The Arctic will be safe from drilling efforts by accident-prone Shell this year, and the oil company says it is reconsidering its very future in the region.
Shell spent nearly $6 billion on plans to drill the Arctic, but it has yet to produce any oil. The federal government barred the company from Arctic waters last year following a series of accidents during exploratory drilling in 2012.
The company had hoped the suspension would be lifted this year. As it turns out, the suspension won’t matter.
The company announced on Thursday that it won’t pursue exploratory drilling in the Arctic this year, and its CEO told reporters that the company is “reviewing our options” in the Arctic.
The announcement followed declining profits, the hiring of a new chief executive, and a major court ruling. Last week, a federal appeals court sided with environmentalists over the federal government, ruling that an environmental analysis related to the 2008 Chukchi Sea lease sale was flawed because it included an arbitrary estimate of the amount of oil available to be drilled.
From Shell’s press release about the decision:
The recent Ninth Circuit Court decision against the Department of the Interior raises substantial obstacles to Shell’s plans for drilling in offshore Alaska. As a result, Shell has decided to stop its exploration program for Alaska in 2014. “This is a disappointing outcome, but the lack of a clear path forward means that I am not prepared to commit further resources for drilling in Alaska in 2014,” [CEO Ben] van Beurden said.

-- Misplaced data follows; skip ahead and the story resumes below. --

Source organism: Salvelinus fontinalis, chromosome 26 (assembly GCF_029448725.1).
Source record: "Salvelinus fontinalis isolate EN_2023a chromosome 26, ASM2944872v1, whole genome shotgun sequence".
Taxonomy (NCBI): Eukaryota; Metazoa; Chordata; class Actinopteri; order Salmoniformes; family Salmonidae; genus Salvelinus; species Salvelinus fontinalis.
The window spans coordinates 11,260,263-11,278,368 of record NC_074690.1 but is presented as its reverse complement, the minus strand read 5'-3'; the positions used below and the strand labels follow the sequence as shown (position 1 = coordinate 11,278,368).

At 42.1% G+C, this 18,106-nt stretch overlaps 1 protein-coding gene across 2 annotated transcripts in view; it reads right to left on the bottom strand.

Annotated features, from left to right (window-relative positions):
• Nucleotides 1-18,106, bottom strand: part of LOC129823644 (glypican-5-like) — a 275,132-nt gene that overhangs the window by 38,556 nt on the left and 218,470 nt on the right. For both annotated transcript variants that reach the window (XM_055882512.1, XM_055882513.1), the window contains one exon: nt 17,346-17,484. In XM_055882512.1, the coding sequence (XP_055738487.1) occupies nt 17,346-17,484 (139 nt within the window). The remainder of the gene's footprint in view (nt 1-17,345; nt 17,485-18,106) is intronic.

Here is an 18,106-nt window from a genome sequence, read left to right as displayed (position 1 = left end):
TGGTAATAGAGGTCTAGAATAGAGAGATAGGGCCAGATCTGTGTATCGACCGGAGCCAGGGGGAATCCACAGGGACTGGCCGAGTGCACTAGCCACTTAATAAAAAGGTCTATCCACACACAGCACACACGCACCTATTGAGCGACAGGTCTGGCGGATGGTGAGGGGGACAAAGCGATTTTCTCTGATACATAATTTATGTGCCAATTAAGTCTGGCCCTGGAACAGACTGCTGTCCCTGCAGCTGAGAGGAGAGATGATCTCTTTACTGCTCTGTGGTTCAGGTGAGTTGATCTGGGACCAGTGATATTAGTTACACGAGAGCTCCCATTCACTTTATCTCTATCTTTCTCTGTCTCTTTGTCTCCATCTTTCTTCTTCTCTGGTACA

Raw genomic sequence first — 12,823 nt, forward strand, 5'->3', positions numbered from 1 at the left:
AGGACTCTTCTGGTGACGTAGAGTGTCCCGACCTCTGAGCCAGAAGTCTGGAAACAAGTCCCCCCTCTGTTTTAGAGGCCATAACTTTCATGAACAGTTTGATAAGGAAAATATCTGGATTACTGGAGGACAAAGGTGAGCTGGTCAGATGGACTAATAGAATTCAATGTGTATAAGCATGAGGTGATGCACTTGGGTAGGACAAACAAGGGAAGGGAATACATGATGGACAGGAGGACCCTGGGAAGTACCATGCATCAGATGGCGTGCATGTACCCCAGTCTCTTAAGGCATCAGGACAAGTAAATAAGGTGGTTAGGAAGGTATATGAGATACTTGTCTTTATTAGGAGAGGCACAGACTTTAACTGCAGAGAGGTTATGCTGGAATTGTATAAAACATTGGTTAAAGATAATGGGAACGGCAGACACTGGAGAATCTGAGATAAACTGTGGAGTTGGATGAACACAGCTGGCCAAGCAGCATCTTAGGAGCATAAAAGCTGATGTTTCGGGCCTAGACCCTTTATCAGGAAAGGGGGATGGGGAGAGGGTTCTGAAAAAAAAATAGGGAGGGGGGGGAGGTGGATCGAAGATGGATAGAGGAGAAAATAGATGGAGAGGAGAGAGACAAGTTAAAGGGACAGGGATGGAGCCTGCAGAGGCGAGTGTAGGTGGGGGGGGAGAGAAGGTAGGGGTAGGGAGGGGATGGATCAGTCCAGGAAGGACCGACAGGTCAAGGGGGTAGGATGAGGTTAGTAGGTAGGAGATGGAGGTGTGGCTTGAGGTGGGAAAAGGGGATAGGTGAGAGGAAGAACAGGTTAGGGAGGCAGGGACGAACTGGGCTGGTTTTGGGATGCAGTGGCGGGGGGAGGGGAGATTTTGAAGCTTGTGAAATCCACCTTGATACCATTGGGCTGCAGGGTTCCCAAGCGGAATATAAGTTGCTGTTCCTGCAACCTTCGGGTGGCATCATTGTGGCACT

The Washington Post takes a look at the bigger picture:
But some analysts noted that the company has suffered a series of setbacks around the world that have led to write-downs in the value of projects. They said the delay fits the strategy of the company’s new chief executive, Ben van Beurden, who wants to put money into projects with more certain outcomes and shorter time horizons. …
Shell sent rigs to drill in the area in 2012, but the company got a late start after struggling to bring its drilling vessels in line with permit requirements. Then it had to deal with unexpected summer ice floes and decided to install only the top of wells in the Chukchi Sea because it was running out of time to drill before open-water season ended. Later that year, one of its vessels, the Kulluk, was damaged when it ran aground on its way to warmer waters. The company said it will be scrapped.
And here is the Anchorage Daily News with reactions:
“Shell is finally recognizing what we’ve been saying all along, that offshore drilling in the Arctic is risky, costly and simply not a good bet from a business perspective,” said Jacqueline Savitz, Oceana’s vice president for U.S. oceans. …
Political leaders faulted the federal government and court rulings and downplayed Shell’s own difficulties.
Alaska Republican Sen. Lisa Murkowski said she was disappointed that Shell wouldn’t be going ahead this year. She said it was understandable given the uncertainty due to the federal court ruling on its leases.
“Companies willing to invest billions of dollars to develop our country’s resources must have confidence that the federal agencies responsible for overseeing their efforts are competent and working in good faith. I’m not convinced that has been the case for Alaska,” Murkowski said in a statement.
Alaska Democratic Sen. Mark Begich blamed “judicial overreach” for the situation.
Aw, Shell. Better luck next year? Let’s hope not.
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